How much money should you put in your FSA? - Wellframe (2024)

Health flexible spending accounts (FSAs) have a use-it-or-lose-it rule. To keep your cash, use this simple guide to figure out how much money you should put in your FSA.

How much money should you put in your FSA? - Wellframe (1)

Quick: Write down how much you’ll spend out of pocket on healthcare next year. Seems impossible, right? After all, you don’t know if a new diagnosis or accident will send your medical costs soaring. You also don’t know if costs you’ve had in the past will go away. And yet, trying to figure out your contributions to a flexible spending account (FSA) means you have no choice but to predict your medical future.

An FSA is a special account you put pretax money into. You use it to pay for certain out-of-pocket healthcare costs, such as copayments, medical bills or a new pair of glasses. FSAs come with an important rule you should know about: When the year ends, you lose any money you haven’t spent.

Because FSAs are offered by your employer, the “use it or lose it” rule varies. Some may offer the choice to roll over up to $550 (an IRS limit). Others may offer a grace period. This would let you use your FSA funds until March 15 of the next year. After that, unspent money would be lost.

Still, it’s worth thinking about an FSA. Because contributions are made pretax, the tax on your income is lower. That could save you hundreds of dollars a year. Which brings us back to predicting your healthcare costs for the year ahead.

To sign up for an FSA, you usually must set your contribution amount at the time of open enrollment. That typically falls between mid-November and mid-December. (There are exceptions, such as starting a new job or getting married or divorced.) Here are a few simple steps to help you figure out your ideal amount.

Look at past years.

First, take the chances of unexpected injury or illness out of the picture. Those are impossible to predict, so they shouldn’t be part of your math.

Instead, look at past trends. Then roughly tally what you spend in a normal year on healthcare. Some things to include:

Can’t remember what you spent? Ask your employer if you have a digital health management app such as Wellframe as a benefit. These tools make it easy to check your medical records.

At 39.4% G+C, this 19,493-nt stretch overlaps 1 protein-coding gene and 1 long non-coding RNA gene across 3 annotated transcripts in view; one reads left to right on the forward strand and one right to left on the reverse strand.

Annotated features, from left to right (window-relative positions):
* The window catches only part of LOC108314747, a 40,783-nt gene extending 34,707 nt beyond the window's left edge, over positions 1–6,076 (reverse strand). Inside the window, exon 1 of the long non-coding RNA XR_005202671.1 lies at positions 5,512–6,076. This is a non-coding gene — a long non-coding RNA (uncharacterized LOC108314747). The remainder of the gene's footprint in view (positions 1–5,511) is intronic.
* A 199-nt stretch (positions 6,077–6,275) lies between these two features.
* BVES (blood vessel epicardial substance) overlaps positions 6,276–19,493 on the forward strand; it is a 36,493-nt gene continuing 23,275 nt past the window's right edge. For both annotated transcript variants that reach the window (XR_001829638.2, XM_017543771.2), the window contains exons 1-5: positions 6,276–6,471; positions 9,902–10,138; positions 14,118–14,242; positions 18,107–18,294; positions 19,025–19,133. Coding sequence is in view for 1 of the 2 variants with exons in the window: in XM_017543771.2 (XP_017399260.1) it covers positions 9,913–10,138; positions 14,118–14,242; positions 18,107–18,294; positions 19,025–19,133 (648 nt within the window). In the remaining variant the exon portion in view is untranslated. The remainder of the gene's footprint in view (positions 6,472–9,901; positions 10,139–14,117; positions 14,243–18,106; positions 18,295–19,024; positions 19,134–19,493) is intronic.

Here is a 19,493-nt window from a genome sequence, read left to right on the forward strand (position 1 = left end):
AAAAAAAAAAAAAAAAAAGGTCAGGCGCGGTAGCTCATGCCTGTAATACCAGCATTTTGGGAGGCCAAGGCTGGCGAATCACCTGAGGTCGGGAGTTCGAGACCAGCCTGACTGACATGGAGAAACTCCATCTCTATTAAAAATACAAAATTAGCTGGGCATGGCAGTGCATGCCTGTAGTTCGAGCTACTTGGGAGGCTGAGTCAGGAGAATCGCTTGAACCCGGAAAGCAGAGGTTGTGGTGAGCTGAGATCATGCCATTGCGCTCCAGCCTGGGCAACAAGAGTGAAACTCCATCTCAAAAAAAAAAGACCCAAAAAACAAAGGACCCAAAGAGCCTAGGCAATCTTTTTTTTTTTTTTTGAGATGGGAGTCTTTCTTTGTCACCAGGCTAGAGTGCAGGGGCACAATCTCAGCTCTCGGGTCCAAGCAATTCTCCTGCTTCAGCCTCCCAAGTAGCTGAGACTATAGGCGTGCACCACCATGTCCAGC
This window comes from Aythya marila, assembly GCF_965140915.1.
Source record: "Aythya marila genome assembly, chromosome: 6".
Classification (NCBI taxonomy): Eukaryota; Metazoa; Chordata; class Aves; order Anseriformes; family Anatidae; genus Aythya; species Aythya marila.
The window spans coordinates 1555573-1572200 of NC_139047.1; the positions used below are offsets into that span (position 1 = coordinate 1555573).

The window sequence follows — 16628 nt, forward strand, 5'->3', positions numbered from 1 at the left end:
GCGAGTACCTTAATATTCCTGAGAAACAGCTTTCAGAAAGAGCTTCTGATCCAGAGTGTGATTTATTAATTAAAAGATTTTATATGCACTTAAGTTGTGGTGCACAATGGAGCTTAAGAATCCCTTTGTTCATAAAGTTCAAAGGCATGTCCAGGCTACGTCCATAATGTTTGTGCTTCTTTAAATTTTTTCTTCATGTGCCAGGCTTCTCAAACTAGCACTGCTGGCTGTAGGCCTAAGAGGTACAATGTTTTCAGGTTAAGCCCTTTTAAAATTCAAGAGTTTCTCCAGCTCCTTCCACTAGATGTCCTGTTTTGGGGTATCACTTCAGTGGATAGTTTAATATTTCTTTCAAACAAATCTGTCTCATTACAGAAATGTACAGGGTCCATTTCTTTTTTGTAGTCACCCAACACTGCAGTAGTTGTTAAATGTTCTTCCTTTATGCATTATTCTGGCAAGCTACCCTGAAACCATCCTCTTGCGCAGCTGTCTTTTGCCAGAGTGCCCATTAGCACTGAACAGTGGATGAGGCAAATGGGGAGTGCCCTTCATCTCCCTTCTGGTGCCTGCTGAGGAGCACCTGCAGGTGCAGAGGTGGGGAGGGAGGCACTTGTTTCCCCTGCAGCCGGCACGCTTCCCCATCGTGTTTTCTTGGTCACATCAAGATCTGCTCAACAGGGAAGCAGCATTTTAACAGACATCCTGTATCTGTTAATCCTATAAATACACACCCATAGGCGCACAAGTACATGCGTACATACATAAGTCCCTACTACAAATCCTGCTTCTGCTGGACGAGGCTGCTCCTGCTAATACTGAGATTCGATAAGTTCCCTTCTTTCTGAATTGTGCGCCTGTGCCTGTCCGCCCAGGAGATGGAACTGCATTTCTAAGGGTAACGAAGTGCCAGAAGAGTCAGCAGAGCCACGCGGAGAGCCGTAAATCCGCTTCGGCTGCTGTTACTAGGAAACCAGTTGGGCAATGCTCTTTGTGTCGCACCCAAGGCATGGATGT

Once you have your total, compare it to the maximum amount the IRS lets you put into an FSA. In 2022, the limit is $2,750 per year per employer.

“Maxing out your contributions is only a good idea if you know you’ll spend that much or more on medical bills during the year,” says Melanie Musson. Musson is a finance expert with U.S. Insurance Agents, an online insurance comparison site. “If you haven’t come close to meeting your deductible in the past few years, you’re better off contributing only a minimal amount.” A deductible is the amount of money you must spend on medical care before your insurance covers its share.

What if you always meet your deductible? You may want to think about maxing out contributions, Musson says. It might lower your paycheck every month. But remember: You’ll be paying for healthcare costs from a tax-free account, not your personal checking account.

“You can’t predict the future. But you can use the past to help you determine how much FSA contributions will serve your family best,” says Musson.

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Research eligible items.

You might be surprised to learn what you can pay for with your FSA funds. Besides expected items such as new glasses, medical supplies, and prescription medicines, you can use your FSA for:

  • Buying, training, and caring for a guide dog or other service animal.
  • Alternative medicine such as acupuncture or chiropractic treatment.
  • Removing lead-based paints from your home.
  • Fertility treatment such as in vitro fertilization.
  • The cost of a wig after hair loss from a disease.

Knowing which items are eligible can help you with your annual estimate. For the same reason, it’s helpful to know what’s not included, says Musson. You don’t want to rely on FSA funds for items or treatments if they’re not eligible. Some things you can’t use FSA money for include:

  • Over-the-counter medicines such as aspirin.
  • “Natural” medicines such as vitamins and herbal and nutritional supplements — unless your doctor recommends them as treatment for a diagnosed condition.
  • Health club or athletic club membership dues.
  • Swimming or dancing lessons (even if your doctor suggests them).
  • Cosmetic surgery that isn’t related to illness or disease.